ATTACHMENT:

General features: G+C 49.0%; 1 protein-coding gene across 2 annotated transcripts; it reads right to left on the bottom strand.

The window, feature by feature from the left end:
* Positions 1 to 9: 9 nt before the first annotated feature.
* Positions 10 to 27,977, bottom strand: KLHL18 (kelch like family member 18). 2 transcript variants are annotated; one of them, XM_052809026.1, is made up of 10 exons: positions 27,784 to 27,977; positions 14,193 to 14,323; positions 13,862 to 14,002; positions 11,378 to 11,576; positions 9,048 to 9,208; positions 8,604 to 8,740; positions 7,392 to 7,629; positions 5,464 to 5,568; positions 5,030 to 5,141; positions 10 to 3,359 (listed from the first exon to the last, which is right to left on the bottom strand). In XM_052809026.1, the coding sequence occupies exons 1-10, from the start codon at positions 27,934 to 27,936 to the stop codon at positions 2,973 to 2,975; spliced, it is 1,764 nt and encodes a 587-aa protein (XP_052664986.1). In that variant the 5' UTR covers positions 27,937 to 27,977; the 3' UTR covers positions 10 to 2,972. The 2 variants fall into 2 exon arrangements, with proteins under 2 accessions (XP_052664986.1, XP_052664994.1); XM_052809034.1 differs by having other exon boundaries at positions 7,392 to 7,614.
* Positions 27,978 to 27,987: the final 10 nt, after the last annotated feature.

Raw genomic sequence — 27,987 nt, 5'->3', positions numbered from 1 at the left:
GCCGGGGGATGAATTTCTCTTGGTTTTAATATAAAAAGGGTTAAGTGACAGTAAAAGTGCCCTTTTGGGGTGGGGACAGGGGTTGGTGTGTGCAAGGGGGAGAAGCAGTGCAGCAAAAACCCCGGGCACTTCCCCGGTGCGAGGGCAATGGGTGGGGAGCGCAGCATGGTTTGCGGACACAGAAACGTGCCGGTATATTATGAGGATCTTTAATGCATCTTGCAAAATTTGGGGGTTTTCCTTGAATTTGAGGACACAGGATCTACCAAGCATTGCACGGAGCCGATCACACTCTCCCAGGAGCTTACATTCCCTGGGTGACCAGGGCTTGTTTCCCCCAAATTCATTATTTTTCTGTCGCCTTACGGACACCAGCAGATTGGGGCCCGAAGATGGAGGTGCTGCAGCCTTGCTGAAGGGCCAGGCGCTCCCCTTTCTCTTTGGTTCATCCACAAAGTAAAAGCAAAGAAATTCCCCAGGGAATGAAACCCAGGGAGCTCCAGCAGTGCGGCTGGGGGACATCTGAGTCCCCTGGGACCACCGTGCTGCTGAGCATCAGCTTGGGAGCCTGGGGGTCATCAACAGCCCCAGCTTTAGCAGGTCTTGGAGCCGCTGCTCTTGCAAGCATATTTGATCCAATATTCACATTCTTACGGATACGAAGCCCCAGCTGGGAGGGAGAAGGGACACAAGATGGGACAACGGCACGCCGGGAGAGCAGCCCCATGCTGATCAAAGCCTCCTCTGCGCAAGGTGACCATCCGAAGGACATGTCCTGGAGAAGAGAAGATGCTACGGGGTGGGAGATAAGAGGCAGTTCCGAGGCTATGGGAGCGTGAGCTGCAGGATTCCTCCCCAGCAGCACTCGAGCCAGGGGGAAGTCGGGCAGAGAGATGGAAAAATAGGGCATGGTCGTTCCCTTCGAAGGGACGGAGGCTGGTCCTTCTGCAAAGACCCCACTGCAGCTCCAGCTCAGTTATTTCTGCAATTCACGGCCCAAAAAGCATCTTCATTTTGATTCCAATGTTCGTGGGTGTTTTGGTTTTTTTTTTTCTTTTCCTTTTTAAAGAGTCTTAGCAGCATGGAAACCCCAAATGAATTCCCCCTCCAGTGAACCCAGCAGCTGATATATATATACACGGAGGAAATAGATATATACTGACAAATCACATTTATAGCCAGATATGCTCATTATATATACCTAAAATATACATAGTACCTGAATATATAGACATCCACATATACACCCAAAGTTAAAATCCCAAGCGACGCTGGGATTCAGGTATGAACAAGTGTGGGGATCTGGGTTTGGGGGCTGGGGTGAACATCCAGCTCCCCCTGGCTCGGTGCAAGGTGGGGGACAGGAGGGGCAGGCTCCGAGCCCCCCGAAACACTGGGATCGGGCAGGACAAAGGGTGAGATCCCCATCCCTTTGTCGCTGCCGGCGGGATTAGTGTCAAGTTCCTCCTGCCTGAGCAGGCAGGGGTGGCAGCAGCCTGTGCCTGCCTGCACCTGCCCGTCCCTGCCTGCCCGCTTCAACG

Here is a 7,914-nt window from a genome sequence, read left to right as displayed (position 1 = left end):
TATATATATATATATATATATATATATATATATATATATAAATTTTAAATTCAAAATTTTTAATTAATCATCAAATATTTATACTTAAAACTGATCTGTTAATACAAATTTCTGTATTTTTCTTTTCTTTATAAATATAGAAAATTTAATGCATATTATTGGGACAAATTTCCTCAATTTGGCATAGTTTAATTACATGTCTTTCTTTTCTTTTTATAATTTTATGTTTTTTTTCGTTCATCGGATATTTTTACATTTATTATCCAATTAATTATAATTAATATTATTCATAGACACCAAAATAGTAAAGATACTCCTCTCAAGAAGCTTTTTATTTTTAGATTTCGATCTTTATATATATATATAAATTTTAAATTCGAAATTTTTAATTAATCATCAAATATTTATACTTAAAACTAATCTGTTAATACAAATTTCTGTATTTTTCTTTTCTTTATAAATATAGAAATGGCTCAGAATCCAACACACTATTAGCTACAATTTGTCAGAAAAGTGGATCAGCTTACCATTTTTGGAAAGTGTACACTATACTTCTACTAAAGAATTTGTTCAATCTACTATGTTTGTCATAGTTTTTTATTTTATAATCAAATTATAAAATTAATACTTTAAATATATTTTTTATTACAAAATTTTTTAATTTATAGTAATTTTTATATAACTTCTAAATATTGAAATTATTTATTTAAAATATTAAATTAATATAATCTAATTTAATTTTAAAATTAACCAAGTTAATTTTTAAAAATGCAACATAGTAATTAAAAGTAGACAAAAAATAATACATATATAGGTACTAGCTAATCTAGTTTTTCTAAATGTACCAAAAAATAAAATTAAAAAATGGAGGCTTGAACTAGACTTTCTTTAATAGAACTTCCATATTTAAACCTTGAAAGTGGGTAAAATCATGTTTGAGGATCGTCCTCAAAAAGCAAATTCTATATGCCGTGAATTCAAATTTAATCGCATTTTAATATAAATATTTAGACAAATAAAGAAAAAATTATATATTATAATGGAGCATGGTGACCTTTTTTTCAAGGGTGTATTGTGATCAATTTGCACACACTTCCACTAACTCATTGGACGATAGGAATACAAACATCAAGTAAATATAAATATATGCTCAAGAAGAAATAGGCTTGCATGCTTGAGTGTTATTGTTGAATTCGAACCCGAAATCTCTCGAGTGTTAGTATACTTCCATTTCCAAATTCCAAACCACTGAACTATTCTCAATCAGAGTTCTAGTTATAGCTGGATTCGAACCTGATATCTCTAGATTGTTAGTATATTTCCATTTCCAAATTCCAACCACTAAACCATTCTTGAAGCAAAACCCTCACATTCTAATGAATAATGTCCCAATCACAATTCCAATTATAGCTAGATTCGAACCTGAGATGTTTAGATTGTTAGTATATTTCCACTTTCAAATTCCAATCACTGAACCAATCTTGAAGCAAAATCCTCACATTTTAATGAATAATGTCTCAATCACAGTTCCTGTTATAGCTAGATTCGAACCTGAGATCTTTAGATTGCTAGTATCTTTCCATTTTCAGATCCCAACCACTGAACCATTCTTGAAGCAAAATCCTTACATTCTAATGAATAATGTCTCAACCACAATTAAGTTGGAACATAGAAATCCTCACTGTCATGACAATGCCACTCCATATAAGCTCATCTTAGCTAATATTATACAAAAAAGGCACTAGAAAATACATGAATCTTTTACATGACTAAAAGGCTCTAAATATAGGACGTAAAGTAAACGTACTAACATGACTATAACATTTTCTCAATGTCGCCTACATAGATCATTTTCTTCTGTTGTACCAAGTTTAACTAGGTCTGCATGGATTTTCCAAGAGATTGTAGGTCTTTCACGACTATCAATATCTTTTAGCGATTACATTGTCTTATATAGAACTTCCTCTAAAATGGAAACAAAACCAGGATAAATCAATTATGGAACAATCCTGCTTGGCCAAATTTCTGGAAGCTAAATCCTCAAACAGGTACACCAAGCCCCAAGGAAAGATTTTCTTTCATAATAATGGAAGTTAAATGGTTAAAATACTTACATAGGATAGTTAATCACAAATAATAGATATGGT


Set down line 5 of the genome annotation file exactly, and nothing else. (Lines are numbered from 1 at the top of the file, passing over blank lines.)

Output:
* Positions 27,978 to 27,987: the final 10 nt, after the last annotated feature.